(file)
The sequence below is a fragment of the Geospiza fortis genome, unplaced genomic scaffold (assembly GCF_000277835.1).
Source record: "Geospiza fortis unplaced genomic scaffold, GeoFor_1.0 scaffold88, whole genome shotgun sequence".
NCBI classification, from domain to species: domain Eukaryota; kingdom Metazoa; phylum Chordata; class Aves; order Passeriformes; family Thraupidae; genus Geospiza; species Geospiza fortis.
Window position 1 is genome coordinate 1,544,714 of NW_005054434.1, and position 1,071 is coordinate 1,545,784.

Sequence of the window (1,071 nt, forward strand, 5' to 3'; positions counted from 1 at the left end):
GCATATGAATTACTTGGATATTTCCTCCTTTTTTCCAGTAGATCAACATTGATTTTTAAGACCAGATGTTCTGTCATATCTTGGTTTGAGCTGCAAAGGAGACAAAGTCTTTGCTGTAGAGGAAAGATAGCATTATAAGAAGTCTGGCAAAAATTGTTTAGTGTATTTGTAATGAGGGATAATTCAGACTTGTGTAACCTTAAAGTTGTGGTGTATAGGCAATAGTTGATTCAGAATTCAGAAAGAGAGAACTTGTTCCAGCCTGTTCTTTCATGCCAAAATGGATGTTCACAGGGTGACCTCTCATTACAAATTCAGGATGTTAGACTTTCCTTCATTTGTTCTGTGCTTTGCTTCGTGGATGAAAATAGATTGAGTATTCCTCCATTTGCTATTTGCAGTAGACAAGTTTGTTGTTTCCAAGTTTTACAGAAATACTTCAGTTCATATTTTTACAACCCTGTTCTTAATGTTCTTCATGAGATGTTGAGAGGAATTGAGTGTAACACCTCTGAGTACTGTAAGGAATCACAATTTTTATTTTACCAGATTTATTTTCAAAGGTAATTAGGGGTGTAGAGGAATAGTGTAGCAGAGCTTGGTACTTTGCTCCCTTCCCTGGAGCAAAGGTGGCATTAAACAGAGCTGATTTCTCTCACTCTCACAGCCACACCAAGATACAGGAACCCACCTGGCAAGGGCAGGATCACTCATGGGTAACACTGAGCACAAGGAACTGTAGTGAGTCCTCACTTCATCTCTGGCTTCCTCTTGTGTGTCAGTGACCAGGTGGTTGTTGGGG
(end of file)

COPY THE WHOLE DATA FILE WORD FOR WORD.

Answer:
The sequence below is a fragment of the Geospiza fortis genome, unplaced genomic scaffold (assembly GCF_000277835.1).
Source record: "Geospiza fortis unplaced genomic scaffold, GeoFor_1.0 scaffold88, whole genome shotgun sequence".
NCBI classification, from domain to species: domain Eukaryota; kingdom Metazoa; phylum Chordata; class Aves; order Passeriformes; family Thraupidae; genus Geospiza; species Geospiza fortis.
Window position 1 is genome coordinate 1,544,714 of NW_005054434.1, and position 1,071 is coordinate 1,545,784.

Sequence of the window (1,071 nt, forward strand, 5' to 3'; positions counted from 1 at the left end):
GCATATGAATTACTTGGATATTTCCTCCTTTTTTCCAGTAGATCAACATTGATTTTTAAGACCAGATGTTCTGTCATATCTTGGTTTGAGCTGCAAAGGAGACAAAGTCTTTGCTGTAGAGGAAAGATAGCATTATAAGAAGTCTGGCAAAAATTGTTTAGTGTATTTGTAATGAGGGATAATTCAGACTTGTGTAACCTTAAAGTTGTGGTGTATAGGCAATAGTTGATTCAGAATTCAGAAAGAGAGAACTTGTTCCAGCCTGTTCTTTCATGCCAAAATGGATGTTCACAGGGTGACCTCTCATTACAAATTCAGGATGTTAGACTTTCCTTCATTTGTTCTGTGCTTTGCTTCGTGGATGAAAATAGATTGAGTATTCCTCCATTTGCTATTTGCAGTAGACAAGTTTGTTGTTTCCAAGTTTTACAGAAATACTTCAGTTCATATTTTTACAACCCTGTTCTTAATGTTCTTCATGAGATGTTGAGAGGAATTGAGTGTAACACCTCTGAGTACTGTAAGGAATCACAATTTTTATTTTACCAGATTTATTTTCAAAGGTAATTAGGGGTGTAGAGGAATAGTGTAGCAGAGCTTGGTACTTTGCTCCCTTCCCTGGAGCAAAGGTGGCATTAAACAGAGCTGATTTCTCTCACTCTCACAGCCACACCAAGATACAGGAACCCACCTGGCAAGGGCAGGATCACTCATGGGTAACACTGAGCACAAGGAACTGTAGTGAGTCCTCACTTCATCTCTGGCTTCCTCTTGTGTGTCAGTGACCAGGTGGTTGTTGGGG